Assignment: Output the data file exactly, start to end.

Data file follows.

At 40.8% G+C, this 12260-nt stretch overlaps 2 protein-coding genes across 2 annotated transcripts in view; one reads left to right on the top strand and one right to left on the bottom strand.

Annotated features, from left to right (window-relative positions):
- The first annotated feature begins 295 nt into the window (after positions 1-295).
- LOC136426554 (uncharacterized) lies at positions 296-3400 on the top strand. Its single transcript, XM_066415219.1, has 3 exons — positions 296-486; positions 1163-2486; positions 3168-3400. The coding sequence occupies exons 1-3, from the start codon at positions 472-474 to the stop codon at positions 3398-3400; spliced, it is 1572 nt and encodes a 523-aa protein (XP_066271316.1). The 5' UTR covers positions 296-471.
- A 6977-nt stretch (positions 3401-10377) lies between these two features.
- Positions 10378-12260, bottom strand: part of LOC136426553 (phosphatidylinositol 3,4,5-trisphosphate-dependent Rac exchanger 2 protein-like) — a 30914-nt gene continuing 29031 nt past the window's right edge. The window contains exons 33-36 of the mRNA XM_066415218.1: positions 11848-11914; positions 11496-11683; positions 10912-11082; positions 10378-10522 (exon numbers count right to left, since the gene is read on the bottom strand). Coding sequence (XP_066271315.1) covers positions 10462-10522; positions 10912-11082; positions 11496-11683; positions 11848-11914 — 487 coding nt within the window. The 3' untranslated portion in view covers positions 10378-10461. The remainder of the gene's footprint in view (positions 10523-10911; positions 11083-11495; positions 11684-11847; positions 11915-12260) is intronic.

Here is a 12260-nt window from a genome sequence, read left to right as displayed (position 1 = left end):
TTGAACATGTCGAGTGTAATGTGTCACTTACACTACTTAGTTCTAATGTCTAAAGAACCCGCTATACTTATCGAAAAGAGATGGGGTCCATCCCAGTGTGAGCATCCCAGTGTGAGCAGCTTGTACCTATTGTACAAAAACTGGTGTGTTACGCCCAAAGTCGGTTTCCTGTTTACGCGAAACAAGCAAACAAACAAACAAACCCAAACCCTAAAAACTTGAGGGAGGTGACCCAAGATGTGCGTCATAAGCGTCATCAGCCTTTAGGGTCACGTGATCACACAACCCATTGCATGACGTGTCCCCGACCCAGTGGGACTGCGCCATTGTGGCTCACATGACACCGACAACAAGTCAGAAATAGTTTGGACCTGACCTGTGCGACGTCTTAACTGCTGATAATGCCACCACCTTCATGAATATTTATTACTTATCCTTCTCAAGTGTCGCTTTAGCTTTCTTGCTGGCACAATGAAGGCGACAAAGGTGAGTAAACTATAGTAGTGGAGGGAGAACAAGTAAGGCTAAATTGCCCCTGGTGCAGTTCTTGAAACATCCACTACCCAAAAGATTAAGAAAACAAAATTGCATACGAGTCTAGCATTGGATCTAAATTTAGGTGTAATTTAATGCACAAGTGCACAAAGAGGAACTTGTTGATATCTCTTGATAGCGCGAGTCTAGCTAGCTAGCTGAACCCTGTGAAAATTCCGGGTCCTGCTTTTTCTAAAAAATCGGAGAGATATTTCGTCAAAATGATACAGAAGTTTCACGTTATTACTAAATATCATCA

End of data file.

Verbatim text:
At 40.8% G+C, this 12260-nt stretch overlaps 2 protein-coding genes across 2 annotated transcripts in view; one reads left to right on the top strand and one right to left on the bottom strand.

Annotated features, from left to right (window-relative positions):
- The first annotated feature begins 295 nt into the window (after positions 1-295).
- LOC136426554 (uncharacterized) lies at positions 296-3400 on the top strand. Its single transcript, XM_066415219.1, has 3 exons — positions 296-486; positions 1163-2486; positions 3168-3400. The coding sequence occupies exons 1-3, from the start codon at positions 472-474 to the stop codon at positions 3398-3400; spliced, it is 1572 nt and encodes a 523-aa protein (XP_066271316.1). The 5' UTR covers positions 296-471.
- A 6977-nt stretch (positions 3401-10377) lies between these two features.
- Positions 10378-12260, bottom strand: part of LOC136426553 (phosphatidylinositol 3,4,5-trisphosphate-dependent Rac exchanger 2 protein-like) — a 30914-nt gene continuing 29031 nt past the window's right edge. The window contains exons 33-36 of the mRNA XM_066415218.1: positions 11848-11914; positions 11496-11683; positions 10912-11082; positions 10378-10522 (exon numbers count right to left, since the gene is read on the bottom strand). Coding sequence (XP_066271315.1) covers positions 10462-10522; positions 10912-11082; positions 11496-11683; positions 11848-11914 — 487 coding nt within the window. The 3' untranslated portion in view covers positions 10378-10461. The remainder of the gene's footprint in view (positions 10523-10911; positions 11083-11495; positions 11684-11847; positions 11915-12260) is intronic.

Here is a 12260-nt window from a genome sequence, read left to right as displayed (position 1 = left end):
TTGAACATGTCGAGTGTAATGTGTCACTTACACTACTTAGTTCTAATGTCTAAAGAACCCGCTATACTTATCGAAAAGAGATGGGGTCCATCCCAGTGTGAGCATCCCAGTGTGAGCAGCTTGTACCTATTGTACAAAAACTGGTGTGTTACGCCCAAAGTCGGTTTCCTGTTTACGCGAAACAAGCAAACAAACAAACAAACCCAAACCCTAAAAACTTGAGGGAGGTGACCCAAGATGTGCGTCATAAGCGTCATCAGCCTTTAGGGTCACGTGATCACACAACCCATTGCATGACGTGTCCCCGACCCAGTGGGACTGCGCCATTGTGGCTCACATGACACCGACAACAAGTCAGAAATAGTTTGGACCTGACCTGTGCGACGTCTTAACTGCTGATAATGCCACCACCTTCATGAATATTTATTACTTATCCTTCTCAAGTGTCGCTTTAGCTTTCTTGCTGGCACAATGAAGGCGACAAAGGTGAGTAAACTATAGTAGTGGAGGGAGAACAAGTAAGGCTAAATTGCCCCTGGTGCAGTTCTTGAAACATCCACTACCCAAAAGATTAAGAAAACAAAATTGCATACGAGTCTAGCATTGGATCTAAATTTAGGTGTAATTTAATGCACAAGTGCACAAAGAGGAACTTGTTGATATCTCTTGATAGCGCGAGTCTAGCTAGCTAGCTGAACCCTGTGAAAATTCCGGGTCCTGCTTTTTCTAAAAAATCGGAGAGATATTTCGTCAAAATGATACAGAAGTTTCACGTTATTACTAAATATCATCA